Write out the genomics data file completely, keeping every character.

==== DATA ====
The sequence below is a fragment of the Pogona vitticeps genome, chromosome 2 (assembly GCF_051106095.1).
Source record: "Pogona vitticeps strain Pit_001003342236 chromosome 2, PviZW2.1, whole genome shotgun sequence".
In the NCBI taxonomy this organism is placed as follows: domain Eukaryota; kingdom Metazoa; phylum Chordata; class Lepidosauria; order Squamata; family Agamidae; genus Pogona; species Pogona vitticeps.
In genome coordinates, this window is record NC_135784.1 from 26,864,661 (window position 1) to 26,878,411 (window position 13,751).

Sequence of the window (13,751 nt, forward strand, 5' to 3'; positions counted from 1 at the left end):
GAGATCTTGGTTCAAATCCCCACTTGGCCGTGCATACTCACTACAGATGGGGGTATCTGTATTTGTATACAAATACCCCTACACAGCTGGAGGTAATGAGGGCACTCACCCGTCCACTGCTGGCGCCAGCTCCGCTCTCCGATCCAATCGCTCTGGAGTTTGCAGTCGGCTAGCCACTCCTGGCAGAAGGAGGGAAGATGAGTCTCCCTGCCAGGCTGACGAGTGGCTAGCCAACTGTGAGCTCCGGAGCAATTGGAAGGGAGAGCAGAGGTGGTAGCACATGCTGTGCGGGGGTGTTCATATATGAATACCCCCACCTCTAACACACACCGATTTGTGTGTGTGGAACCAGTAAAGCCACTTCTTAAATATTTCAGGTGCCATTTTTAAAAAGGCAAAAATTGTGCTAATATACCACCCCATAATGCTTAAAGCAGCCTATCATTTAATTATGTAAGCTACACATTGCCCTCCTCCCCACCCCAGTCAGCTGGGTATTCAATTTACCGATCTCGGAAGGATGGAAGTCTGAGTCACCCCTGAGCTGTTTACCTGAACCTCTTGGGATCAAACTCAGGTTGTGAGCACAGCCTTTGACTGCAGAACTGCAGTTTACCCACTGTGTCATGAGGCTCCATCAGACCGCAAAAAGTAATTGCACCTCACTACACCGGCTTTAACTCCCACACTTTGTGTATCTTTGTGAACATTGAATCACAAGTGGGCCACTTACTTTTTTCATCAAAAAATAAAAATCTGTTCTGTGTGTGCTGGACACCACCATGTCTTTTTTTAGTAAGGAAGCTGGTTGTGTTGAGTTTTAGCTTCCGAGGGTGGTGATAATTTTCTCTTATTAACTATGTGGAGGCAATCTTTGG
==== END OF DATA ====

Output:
The sequence below is a fragment of the Pogona vitticeps genome, chromosome 2 (assembly GCF_051106095.1).
Source record: "Pogona vitticeps strain Pit_001003342236 chromosome 2, PviZW2.1, whole genome shotgun sequence".
In the NCBI taxonomy this organism is placed as follows: domain Eukaryota; kingdom Metazoa; phylum Chordata; class Lepidosauria; order Squamata; family Agamidae; genus Pogona; species Pogona vitticeps.
In genome coordinates, this window is record NC_135784.1 from 26,864,661 (window position 1) to 26,878,411 (window position 13,751).

Sequence of the window (13,751 nt, forward strand, 5' to 3'; positions counted from 1 at the left end):
GAGATCTTGGTTCAAATCCCCACTTGGCCGTGCATACTCACTACAGATGGGGGTATCTGTATTTGTATACAAATACCCCTACACAGCTGGAGGTAATGAGGGCACTCACCCGTCCACTGCTGGCGCCAGCTCCGCTCTCCGATCCAATCGCTCTGGAGTTTGCAGTCGGCTAGCCACTCCTGGCAGAAGGAGGGAAGATGAGTCTCCCTGCCAGGCTGACGAGTGGCTAGCCAACTGTGAGCTCCGGAGCAATTGGAAGGGAGAGCAGAGGTGGTAGCACATGCTGTGCGGGGGTGTTCATATATGAATACCCCCACCTCTAACACACACCGATTTGTGTGTGTGGAACCAGTAAAGCCACTTCTTAAATATTTCAGGTGCCATTTTTAAAAAGGCAAAAATTGTGCTAATATACCACCCCATAATGCTTAAAGCAGCCTATCATTTAATTATGTAAGCTACACATTGCCCTCCTCCCCACCCCAGTCAGCTGGGTATTCAATTTACCGATCTCGGAAGGATGGAAGTCTGAGTCACCCCTGAGCTGTTTACCTGAACCTCTTGGGATCAAACTCAGGTTGTGAGCACAGCCTTTGACTGCAGAACTGCAGTTTACCCACTGTGTCATGAGGCTCCATCAGACCGCAAAAAGTAATTGCACCTCACTACACCGGCTTTAACTCCCACACTTTGTGTATCTTTGTGAACATTGAATCACAAGTGGGCCACTTACTTTTTTCATCAAAAAATAAAAATCTGTTCTGTGTGTGCTGGACACCACCATGTCTTTTTTTAGTAAGGAAGCTGGTTGTGTTGAGTTTTAGCTTCCGAGGGTGGTGATAATTTTCTCTTATTAACTATGTGGAGGCAATCTTTGG